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Bernall nets trout from a tank at Avista’s new holding facility downstream from the Cabinet Gorge Dam. The fish will be moved to various places above the dam depending on whether it’s a cutthroat or a bull trout.

Low flows and stream blockages may have contributed to some lower-than-usual spawning results in the annual northwest Montana bull trout survey this fall.

“In some streams, our annual index sections were not accessible to fish due to debris jams, beaver dams or other flow-related conditions, resulting in lower-than-expected counts,” said Tom Weaver, Montana Fish, Wildlife and Parks bull trout specialist in Kalispell. However, he said the overall count indicates numbers of the federally threatened species remain stable in the region.

Bull trout grow to maturity in large rivers or lakes, but return to small mountain streams to reproduce. Female bull trout furrow gravel nests, called redds, in the streams 4 to 6 feet long and up to 3 feet wide to lay their eggs. Males immediately fertilize them and then cover the redds with clean gravel.

Biologists and volunteers from FWP as well as the state Department of Natural Resources and Conservation, Bonneville Power Administration, Avista Corp., Glacier National Park, U.S. Forest Service and Plum Creek Timber Co. all participate in the fall creek surveys.

Results varied widely in the fall counts. The North Fork of the Flathead count of 50 redds was lower than any of the previous 10 years, which range from 51 to 144. But the Middle Fork of the Flathead produced 132 redds, compared with the 10-year average of 114. The Middle Fork’s range was 56 to 171.

Region 1 fisheries program manager Mark Delray said extremely low counts in the Big Creek tributary system of the Flathead prompted some extra searching for answers.

“Since the Moose and Roberts (forest) fires, a log debris accumulation has formed approximately one mile downstream from the lower end of our index section,” Delray noted in an email. “An additional survey of this area found new gravel deposition and channel braiding, with extensive beaver activity which blocked most upstream navigation. We observed 20 redds in the area below the blockage, which has not contained suitable spawning habitat prior to the recent channel changes.”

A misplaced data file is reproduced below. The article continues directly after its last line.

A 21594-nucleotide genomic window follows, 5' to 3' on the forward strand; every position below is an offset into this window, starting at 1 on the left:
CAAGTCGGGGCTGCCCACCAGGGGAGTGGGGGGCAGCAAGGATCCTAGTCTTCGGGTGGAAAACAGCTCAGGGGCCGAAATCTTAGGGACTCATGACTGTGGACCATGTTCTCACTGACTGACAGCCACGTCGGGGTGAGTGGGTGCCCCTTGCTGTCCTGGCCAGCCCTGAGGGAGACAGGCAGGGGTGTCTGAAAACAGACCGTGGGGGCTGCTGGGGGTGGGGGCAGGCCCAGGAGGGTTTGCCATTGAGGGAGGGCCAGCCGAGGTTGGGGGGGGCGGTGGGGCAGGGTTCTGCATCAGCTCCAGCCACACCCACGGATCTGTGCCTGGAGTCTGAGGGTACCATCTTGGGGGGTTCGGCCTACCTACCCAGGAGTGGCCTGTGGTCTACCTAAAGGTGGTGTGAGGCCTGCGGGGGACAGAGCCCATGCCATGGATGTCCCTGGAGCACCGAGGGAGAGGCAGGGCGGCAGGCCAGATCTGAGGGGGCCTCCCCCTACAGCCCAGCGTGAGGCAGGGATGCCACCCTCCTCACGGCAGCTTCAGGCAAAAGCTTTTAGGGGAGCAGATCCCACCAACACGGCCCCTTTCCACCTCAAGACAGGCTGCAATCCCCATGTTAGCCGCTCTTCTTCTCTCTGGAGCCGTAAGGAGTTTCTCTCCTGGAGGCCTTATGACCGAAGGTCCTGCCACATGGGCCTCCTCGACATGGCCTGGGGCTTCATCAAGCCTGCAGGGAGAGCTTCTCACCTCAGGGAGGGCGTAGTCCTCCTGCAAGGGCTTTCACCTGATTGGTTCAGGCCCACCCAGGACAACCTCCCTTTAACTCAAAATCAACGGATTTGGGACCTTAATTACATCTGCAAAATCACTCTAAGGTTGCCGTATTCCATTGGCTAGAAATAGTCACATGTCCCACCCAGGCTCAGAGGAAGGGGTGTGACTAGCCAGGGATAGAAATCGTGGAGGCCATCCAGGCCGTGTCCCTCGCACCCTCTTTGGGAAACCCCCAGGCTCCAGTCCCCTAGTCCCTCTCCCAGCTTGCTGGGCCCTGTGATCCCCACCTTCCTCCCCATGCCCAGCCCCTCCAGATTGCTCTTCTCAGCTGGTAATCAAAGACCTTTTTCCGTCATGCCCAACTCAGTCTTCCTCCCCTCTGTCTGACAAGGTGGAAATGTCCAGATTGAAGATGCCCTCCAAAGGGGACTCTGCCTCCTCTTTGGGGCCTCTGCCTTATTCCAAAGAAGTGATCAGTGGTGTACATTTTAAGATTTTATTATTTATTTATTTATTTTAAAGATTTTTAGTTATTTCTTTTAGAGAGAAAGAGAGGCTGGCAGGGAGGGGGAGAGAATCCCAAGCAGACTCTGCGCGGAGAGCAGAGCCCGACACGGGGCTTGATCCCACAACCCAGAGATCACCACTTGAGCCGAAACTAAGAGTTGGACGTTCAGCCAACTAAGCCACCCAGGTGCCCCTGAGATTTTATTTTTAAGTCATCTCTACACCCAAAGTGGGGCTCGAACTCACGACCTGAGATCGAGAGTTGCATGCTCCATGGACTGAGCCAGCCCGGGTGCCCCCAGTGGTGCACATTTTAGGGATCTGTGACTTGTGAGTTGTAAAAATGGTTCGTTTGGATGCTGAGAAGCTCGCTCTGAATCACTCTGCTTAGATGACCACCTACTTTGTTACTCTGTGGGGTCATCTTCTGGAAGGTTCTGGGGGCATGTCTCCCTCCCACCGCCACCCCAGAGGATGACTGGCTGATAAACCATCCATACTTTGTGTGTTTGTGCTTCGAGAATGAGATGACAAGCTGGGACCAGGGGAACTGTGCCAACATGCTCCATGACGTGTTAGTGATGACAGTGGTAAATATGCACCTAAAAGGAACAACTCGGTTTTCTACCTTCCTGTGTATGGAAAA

Overall, the rivers feeding into Flathead Lake produced a redd count under the 10-year average and the second lowest in the time period. However, Delray said the year’s low water flows, blockages and habitat shifts indicate the bull trout activity might have been closer to average than it appears.

Redds in the Swan River drainage appear to be stabilizing at a lower figure than the 10-year average of 494. Delray said the 421 redds counted this year in the basin “are likely the result of competition/predation from lake trout and bycatch bull trout mortality from the interagency lake trout suppression experiment.”

Commercial net fishermen have been removing lake trout from Swan Lake for the past several years. This fall, they found two illegally introduced walleye in their nets – raising concern that a new invasive predator also could be damaging the bull trout fishery. Montana Trout Unlimited has offered a $20,000 reward for evidence leading to the conviction of those responsible.

On the plus side, a redd count of 45 in the Stillwater River was the highest in the past 10 years for a basin separate from either the Flathead or Swan drainages.

Lower Clark Fork bull trout counts from reservoirs behind the Thompson Falls, Noxon Rapids and Cabinet Gorge dams came in lower than average with 70 in 2015. Counts in the Koocanusa Reservoir were around average and slightly higher than the past several years, but downstream of Libby Dam the results were considerably below average. Delray said a combination of low flows, beaver impacts and overall reduction of spawning habitat were responsible. Increases of northern pike populations in Bull Lake are also a possibility.

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